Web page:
Posts Tagged ‘teapot’

The One Common Denominator

April 30, 2017

What do a bowl, a pitcher, and a teapot have in common?  A spittoon, of course!

OK, as a joke this is ridiculous.  But it makes perfect sense when studying 19th century Rockingham glazed pottery in the United States.  Every potter today knows – or should know – that making pottery is only half the story.  Using pots brings them to life.  When we trace ownership and function from kiln to cabinet, some interesting patterns come to light – like the connectivity of spittoons in the Rockingham market.

Of all ceramic types made in the US during the 19th century, Rockingham best held it’s ground against the flood of British factory work, infatuation with Chinese porcelain, attempts at copying English styles, etc.  Rockingham, with scratch blue stoneware as a close second, is the most truly iconic American pottery style of that, or any, era.

In 2004, author Jane Perkins Claney decided to take a closer look at Rockingham to understand it’s longevity and attraction.  Initially, potters plastered all sorts of items with this glaze.  But as time and market observations marched on, a clearer understanding of who wanted what, and why, developed.  Production eventually narrowed down to these principle items.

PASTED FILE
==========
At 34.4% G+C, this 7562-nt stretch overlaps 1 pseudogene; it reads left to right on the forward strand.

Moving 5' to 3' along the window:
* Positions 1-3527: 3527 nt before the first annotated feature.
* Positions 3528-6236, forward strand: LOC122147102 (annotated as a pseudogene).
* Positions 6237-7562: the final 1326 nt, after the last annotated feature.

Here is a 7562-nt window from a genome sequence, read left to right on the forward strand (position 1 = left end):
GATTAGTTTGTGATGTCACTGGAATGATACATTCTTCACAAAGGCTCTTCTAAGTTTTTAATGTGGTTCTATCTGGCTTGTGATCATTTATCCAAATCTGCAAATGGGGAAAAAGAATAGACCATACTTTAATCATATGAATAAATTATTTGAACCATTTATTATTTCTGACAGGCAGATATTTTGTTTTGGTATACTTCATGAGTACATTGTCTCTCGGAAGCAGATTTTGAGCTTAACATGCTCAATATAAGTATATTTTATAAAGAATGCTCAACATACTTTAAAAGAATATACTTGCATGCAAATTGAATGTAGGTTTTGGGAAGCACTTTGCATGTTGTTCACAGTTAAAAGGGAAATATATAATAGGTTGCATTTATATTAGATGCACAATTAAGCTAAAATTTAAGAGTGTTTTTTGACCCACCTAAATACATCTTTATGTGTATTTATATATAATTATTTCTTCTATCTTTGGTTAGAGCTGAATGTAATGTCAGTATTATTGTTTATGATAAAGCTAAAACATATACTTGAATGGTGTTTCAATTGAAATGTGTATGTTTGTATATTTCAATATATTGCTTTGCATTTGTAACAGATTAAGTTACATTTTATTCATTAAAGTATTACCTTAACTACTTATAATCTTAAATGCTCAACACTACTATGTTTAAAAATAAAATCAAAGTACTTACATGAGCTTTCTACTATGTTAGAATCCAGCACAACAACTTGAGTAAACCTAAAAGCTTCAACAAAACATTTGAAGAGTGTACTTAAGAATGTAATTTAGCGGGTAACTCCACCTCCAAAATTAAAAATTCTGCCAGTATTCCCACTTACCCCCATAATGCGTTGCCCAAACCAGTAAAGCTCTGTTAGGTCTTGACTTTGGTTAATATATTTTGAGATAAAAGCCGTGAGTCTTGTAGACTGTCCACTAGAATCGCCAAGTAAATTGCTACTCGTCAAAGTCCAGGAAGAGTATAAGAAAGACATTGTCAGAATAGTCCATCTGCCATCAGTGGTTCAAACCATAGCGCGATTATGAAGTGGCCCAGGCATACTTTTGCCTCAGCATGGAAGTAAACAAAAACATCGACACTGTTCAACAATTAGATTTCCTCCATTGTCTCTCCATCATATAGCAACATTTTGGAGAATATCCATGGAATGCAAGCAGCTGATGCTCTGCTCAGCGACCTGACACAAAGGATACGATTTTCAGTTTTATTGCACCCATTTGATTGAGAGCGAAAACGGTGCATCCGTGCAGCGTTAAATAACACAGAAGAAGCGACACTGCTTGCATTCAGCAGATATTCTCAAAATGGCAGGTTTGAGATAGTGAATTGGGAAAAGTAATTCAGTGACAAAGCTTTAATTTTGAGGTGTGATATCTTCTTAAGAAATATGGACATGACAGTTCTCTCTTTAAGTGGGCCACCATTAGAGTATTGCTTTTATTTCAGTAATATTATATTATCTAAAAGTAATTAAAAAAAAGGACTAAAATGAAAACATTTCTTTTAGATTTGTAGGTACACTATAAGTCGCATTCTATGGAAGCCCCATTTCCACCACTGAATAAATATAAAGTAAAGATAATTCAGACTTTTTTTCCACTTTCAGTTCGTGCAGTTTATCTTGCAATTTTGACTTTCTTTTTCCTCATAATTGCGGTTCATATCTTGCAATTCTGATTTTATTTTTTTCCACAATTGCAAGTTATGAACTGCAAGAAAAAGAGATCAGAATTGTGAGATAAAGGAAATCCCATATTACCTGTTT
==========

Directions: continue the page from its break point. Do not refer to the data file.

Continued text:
Teapots tended to be favored by middling class women aspiring to a higher afternoon tea circuit rank, but couldn’t quite afford imported finery.  Pitchers were most popular among bar lounging men.  But not just any pitchers.  A molded pitcher with perforated spout predominated.  A fashion of the day was to guzzle brew straight from these pitchers.  The perforated spout kept the foamy head in place, and not all down the shirt of the sot or dandy swigging away (more sedate patrons simply liked that the spout kept the foam out of their mugs while pouring).